end if;

            -- Check for full 8 bits
            if spi_clk_count = 7 then
                spi_clk_count := 0;

                -- Signal system clock to move byte out of and byte in to register
                if system_clk_flag = false then
                    -- Set buffer overrun error flag

                    -- Signal data to be clocked out and clocked in anyway
                    system_clk_flag := true;
                end if;
                -- Increment spi clock counter
                spi_clk_count := spi_clk_count + 1;
            end if;

        end if;

        -- System internal clock
        if rising_edge(SYSTEM_CLK) then

            -- To test, return the XOR of the bits with zero (do nothing)
            -- Continue shuffling data if required
            if system_clk_count = 1 then
                -- Increment system_clock_count
                -- Change flag to "step 2"
                system_clk_count := 2;

                -- This is for debugging purposes
                SPI_BUFFER_IN <= SPI_BUFFER_OUT xor "00000000";

            elsif system_clk_count = 2 then
                -- Increment system_clock_count
                -- Change flag to "step 3"
                system_clk_count := 3;

                -- Move data from SPI_BUFFER_IN to register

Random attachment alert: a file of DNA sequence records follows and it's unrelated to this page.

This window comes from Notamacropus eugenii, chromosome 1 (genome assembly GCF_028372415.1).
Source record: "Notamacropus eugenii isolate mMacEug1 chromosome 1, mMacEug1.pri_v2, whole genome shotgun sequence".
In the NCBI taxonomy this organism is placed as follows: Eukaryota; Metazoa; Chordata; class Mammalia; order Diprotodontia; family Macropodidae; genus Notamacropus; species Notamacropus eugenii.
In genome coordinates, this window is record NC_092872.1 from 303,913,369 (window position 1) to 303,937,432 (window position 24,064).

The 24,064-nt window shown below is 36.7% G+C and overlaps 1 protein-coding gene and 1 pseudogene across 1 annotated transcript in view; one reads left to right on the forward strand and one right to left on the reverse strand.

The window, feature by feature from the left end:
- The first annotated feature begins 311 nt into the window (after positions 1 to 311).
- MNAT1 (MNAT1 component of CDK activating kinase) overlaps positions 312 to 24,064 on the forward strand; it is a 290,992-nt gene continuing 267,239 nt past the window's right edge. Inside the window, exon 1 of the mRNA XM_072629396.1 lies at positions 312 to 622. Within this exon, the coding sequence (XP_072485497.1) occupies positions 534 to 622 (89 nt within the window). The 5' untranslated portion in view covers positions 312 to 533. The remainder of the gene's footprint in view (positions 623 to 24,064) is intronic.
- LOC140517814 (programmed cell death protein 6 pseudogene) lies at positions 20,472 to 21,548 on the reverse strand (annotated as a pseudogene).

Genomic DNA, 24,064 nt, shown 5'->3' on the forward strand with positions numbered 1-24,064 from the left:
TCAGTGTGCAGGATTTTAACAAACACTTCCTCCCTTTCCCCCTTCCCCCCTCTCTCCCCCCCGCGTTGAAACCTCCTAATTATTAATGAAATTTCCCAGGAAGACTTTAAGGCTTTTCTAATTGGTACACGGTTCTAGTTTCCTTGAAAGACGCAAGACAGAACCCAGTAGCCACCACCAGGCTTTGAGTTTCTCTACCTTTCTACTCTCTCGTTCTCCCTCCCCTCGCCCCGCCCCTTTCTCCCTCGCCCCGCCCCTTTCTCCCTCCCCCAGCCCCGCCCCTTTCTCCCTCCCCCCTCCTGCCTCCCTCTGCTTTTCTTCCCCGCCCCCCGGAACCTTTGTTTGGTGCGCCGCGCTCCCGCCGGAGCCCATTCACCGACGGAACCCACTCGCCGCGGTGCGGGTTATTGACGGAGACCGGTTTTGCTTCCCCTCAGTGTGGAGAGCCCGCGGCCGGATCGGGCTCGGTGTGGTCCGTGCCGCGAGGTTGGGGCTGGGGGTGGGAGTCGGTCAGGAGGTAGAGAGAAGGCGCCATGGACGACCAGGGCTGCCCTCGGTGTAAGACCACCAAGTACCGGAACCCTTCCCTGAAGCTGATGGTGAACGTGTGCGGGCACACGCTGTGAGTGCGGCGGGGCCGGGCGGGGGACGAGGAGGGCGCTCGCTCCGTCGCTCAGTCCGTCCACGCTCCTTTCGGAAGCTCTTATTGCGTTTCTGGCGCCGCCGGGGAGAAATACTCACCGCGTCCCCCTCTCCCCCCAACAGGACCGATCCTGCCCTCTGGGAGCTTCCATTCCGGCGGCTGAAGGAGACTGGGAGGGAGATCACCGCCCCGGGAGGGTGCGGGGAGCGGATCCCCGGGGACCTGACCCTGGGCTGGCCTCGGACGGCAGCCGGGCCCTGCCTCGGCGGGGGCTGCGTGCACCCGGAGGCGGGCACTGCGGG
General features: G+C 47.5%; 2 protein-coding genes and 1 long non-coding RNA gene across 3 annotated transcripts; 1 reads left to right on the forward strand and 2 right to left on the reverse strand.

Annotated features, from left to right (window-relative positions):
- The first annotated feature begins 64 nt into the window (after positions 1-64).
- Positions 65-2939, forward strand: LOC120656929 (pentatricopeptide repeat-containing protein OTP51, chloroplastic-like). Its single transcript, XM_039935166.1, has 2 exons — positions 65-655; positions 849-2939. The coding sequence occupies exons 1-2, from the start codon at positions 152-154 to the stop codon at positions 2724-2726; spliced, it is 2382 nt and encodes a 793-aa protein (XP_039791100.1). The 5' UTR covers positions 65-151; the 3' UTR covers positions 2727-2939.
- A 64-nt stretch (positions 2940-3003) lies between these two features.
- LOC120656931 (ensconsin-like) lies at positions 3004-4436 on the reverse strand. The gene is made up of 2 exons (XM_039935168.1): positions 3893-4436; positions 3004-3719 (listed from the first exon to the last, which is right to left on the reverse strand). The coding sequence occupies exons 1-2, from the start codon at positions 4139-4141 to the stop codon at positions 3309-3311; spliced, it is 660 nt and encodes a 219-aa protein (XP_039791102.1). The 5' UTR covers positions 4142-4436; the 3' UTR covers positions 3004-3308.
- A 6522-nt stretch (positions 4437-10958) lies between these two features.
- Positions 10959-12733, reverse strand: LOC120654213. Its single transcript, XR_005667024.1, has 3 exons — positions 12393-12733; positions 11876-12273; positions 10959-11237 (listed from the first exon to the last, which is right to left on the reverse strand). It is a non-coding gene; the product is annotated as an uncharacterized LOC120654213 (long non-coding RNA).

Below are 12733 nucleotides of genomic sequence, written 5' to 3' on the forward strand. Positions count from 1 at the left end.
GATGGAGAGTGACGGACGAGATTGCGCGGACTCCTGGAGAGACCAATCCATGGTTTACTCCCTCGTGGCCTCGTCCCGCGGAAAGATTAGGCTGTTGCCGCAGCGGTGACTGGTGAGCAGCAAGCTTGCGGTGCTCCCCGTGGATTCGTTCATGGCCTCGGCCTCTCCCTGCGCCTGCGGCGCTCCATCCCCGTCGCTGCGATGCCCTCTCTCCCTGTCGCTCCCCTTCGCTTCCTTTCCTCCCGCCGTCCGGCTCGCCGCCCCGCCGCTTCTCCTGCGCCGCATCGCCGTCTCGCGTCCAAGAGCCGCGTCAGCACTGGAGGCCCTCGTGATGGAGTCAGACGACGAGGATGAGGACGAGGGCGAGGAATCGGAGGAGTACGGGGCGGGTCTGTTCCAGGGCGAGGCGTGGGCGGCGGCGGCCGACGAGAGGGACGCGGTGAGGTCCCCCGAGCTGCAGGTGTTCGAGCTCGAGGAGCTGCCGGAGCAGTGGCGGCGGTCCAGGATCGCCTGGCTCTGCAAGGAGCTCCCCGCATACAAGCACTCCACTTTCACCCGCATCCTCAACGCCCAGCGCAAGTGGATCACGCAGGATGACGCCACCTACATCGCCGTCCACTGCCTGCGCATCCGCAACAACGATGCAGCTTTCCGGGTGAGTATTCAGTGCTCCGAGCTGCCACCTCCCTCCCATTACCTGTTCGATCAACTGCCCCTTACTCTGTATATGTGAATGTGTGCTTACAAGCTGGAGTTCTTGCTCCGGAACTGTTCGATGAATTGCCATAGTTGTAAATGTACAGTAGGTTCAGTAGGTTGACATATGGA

SPI_REG <= SPI_BUFFER_IN;

            elsif system_clk_count = 3 then
                -- Signal that we are done
                system_clk_flag := false;

                -- Reset clock count
                system_clk_count := 0;

            -- Check for signal for system clock to move data to and from SPI register
            elsif system_clk_flag = true then -- This must be done here because it is the lowest priority of the statements
                -- Signal for byte shuffling, clock data in and out
                system_clk_count := 1;

                -- Move data from SPI register to SPI_BUFFER_OUT register
                SPI_BUFFER_OUT <= SPI_REG;
            end if;

        end if;

end Behavioral;

I have a feeling that the way I have constructed this is completely wrong. I can draw a circuit diagram which would (I think) work, but I am having real trouble designing something using VHDL.

It has no syntax errors, but cannot by synthesized. Any help is greatly appreciated.

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I found a solution which was to use 4 flags to signify when the 2 clocks are required to transfer some data, however I am still not sure as to whether this will give the expected results. –  user3728501 Aug 10 '14 at 16:26

1 Answer 1

Some synthesis tools don't support multiple clocks in the same process. Fixing that would also point out that you are trying to load SPI_REG using both clocks.

As a suggestion, use a process for each clock domain, don't used shared variables, don't use flags. The only place you'll need to handshake across clock domains is for the SPI_BUFFER_OUT. SPI_BUFFER_IN is loaded by the system clock, _OUT by the SPI clock.

Beware of metastability caused by clock boundary crossing handshakes. Should only be to the system, which has the higher speed clock and/or operates asynchronously. Metastability can't be simulated without timed models. Such models usually just complain

With an asynchronous system interface you could use a single latch for the buffer either loaded from the system side or the SPI side. It would require a bit of input multiplexing and OR'ing two enables together.

And if your system clock and SPI clock were derived from a higher speed clock and had an integer relationship to each other you could use a clock enable and the higher speed clock.